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Input and Output Measures.


The difference between input and output measures is often a source of confusion when discussing performance measures. This illustration may help to explain this difference.

The Arch Metropolitan Theodrakis Christodoulou was for many years the much loved pastor of his flock in his sprawling See in rural Greece. His family were of simple farming stock and the young Theodrakis was a keen student at the humble village school, walking bare foot 3 miles there and back in weather fine and foul and never missing a lesson. His application commended him to the village schoolmaster who took the young boy under his wing and lent him books his family couldn’t afford. These, the young Theodrakis devoured as if they were manna from heaven and when he graduated he had no doubt that his vocation was to serve God. He entered the theological seminary in Thessalonica where he excelled in his studies but moreover impressed all who met him with his piety and sense of purpose.

It was the proudest day for his mother and father when the son they had reared was ordained as an Orthodox Priest and nobody was surprised with his scholarship, piety and humility meant that many years later he was raised to the Episcopacy and later still conferred with the honoured title of Arch Metropolitan. As their Arch Bishop the poor and devout people of the diocese loved him for his holiness and charitable works and respected that he never spent money on himself, refusing to renovate the ramshackle Archbishop’s Palace or have an official car to travel across his far flung flock. Some said he had the loveliest smile, others testified to his saintly aura and some credited his laying on of hands with curing their ailments. After a long life of good works, God took pity on his ancient frame and called The Arch Metropolitan Christodoulou to him, causing great sadness among the faithful.

Soon he found himself making the journey for which he prepared all his life to meet St. Peter (Agios Petros) at the Pearly Gates. Old St. Peter greeted him warmly, despite the long queues, (demand management was difficult in Heaven, it was either a feast or a famine), he checked his clip board and addressed the Arch Metropolitan Christodoulou thus: “Welcome to heaven, your beatitude, we have allocated you a bronze seat, second class, in the upper tier of Heaven. It is a bit far back but you will have a clear view of the Heavenly Throne if you use the binoculars which you’ll find in the seat pocket in front of you.”

Christodoulou replied “by His Grace I am His humble servant, to be in His celestial presence is the greatest reward I who are not worthy can dream of!” and with that he shuffled off up the long flight of steps to his bronze seat, second class, upper tier.

As he stopped to catch his breath he noticed Costas the Coach Driver, who had died the same day when his liver packed in after a life of self serving drunkenness and debauchery, had rolled up to the Pearly Gates. Christodoulou allowed himself a wry smile for despite his piety he was human after all. He was really surprised that Costas had made it to heaven in the first place but was happy for him as he believed in personal redemption. However he knew Costas was due for a rough reception from St. Peter having spent a selfish life grubbing shamelessly for tourist tips on his coach tours, taking them to be fleeced at tourist traps where he got a rake off and behaving scandalously, particularly with those English girls who had a certain reputation.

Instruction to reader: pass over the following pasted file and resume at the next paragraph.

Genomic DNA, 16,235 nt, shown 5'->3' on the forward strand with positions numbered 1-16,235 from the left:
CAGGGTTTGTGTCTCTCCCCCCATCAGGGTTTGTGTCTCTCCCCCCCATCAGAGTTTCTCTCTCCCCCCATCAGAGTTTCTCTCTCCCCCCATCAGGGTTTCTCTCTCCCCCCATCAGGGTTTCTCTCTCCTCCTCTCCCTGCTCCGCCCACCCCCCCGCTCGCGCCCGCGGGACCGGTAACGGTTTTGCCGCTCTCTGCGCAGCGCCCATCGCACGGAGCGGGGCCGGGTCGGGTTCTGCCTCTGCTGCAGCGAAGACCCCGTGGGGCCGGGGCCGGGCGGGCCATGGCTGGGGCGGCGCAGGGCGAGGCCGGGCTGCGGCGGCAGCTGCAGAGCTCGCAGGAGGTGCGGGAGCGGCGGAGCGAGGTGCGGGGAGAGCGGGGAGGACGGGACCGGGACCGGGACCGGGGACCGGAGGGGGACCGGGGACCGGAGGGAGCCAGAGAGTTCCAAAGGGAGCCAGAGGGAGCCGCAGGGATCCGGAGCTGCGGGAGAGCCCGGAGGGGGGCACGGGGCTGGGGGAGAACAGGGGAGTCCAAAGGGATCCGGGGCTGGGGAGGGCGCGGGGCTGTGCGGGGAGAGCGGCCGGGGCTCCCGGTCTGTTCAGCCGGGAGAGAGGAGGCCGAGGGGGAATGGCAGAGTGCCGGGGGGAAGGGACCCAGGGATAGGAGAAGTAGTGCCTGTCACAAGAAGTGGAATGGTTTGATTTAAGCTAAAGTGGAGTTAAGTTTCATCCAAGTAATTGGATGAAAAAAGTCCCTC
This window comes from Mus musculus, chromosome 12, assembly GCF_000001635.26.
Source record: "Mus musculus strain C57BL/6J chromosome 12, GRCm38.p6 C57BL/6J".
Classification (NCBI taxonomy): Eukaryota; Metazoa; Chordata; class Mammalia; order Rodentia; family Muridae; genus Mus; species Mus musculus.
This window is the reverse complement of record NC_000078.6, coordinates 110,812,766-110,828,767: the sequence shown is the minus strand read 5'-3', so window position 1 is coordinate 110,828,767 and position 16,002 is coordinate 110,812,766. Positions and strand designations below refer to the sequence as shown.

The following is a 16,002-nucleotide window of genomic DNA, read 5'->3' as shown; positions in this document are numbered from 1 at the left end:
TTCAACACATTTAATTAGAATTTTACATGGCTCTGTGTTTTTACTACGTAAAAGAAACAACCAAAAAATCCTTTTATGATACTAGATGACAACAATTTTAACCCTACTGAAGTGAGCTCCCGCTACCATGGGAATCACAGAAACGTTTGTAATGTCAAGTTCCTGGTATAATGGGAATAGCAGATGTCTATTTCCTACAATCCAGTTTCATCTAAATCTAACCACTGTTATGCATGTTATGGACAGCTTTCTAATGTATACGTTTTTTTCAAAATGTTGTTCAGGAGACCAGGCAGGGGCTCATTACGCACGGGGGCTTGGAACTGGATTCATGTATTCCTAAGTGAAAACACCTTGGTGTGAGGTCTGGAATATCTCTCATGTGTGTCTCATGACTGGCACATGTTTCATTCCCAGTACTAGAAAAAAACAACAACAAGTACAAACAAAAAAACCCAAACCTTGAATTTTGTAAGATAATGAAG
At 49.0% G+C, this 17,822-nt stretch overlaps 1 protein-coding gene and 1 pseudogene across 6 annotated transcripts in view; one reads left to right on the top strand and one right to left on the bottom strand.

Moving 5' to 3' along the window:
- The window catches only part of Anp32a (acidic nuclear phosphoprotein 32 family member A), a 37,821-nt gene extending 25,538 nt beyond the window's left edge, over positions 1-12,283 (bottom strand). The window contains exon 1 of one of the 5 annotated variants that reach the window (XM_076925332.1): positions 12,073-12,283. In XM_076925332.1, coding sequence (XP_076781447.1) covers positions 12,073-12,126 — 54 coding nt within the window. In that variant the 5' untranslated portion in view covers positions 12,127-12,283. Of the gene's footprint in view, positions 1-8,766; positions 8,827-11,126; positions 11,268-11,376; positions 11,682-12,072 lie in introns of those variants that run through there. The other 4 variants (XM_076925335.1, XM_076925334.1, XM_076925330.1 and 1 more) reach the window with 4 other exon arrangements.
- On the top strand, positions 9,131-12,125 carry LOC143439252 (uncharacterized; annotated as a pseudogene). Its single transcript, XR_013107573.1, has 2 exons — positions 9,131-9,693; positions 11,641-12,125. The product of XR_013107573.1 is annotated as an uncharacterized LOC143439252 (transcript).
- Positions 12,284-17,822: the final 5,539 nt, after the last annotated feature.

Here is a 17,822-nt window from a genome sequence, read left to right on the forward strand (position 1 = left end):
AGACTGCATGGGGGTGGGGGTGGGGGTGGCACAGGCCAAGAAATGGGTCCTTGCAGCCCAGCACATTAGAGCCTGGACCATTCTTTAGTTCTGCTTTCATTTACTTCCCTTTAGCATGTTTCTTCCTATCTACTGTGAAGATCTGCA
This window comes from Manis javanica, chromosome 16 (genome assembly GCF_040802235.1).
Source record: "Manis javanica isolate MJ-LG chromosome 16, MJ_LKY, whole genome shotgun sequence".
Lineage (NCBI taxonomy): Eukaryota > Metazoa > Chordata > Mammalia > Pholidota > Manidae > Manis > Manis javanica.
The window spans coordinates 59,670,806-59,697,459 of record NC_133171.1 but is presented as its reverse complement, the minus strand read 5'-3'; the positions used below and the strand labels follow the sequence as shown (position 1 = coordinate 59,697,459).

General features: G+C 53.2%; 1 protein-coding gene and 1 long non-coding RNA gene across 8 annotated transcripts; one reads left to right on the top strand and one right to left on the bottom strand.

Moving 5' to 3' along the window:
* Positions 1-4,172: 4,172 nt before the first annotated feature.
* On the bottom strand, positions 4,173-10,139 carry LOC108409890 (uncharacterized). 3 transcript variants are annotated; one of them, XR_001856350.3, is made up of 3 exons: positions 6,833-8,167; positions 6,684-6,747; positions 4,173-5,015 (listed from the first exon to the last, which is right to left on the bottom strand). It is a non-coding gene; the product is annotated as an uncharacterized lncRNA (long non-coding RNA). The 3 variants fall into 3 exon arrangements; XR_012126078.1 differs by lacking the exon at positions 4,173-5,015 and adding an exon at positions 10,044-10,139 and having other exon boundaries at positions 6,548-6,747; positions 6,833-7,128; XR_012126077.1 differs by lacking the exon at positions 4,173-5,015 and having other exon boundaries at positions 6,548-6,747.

Imagine his surprise as he heard St. Peter say to Costas the Coach Driver “OK Costas, I think you should be happy, you have been allocated a Gold seat, second class, front tier so you will be right in the centre of all that good God action!”

The Arch Metropolitan Christodoulou was stunned and then his astonishment turned to righteous anger as he thought of the honour conferred on Costas who had led such an unworthy life compared to his. Defying the habits of a lifetime he found himself striding towards St. Peter to let him know what he thought of this travesty!

“Good Saint Peter, I was happy with my lot in heaven until I saw the honour you have conferred on someone as unworthy as Costas the Coach Driver! “

St. Peter looked around sternly at the agitated Archbishop and his demeanour changed as he spoke in a strange tongue called Management Speak.

“Bish, get a grip I’m only following orders, we have a new performance regime for Heaven the reassuringly expensive Celestial Consultants have put in based on Output Measures.”

His Beatitude looked abashed at the change in tone and the strange tongue but eventually found his composure to splutter:

“I am a simple servant of God; I have no idea what you are saying to me!”

St. Peter tried to be patient as he explained.

“Look Bish, under the old fashioned system of input measures with your good life and works you would have come out on top but with these new output measures it’s all down to the bottom line and that is where Costas the Coach Driver comes out on top.”

The Bishop blinked and said lamely “I still don’t understand!”

“Bish, you need to change your ideas, as I said we are only interested in the bottom line for Heaven Inc. The Bottom line based on outputs is despite your good works you only got people to pray on Sundays. Costas the Coach Driver on the other hand had coach loads of tourist screaming with fear as he went too fast around mountain bends and forced them to pray seven days a week!”

The Arch Metropolitan Theodrakis Christodoulou realised that he didn’t count in the new output based performance regime installed by Celestial Consultants and, making as little noise as he could, quietly shuffled off to his bronze seat, second class, in the upper tier of Heaven.
David Caldwell

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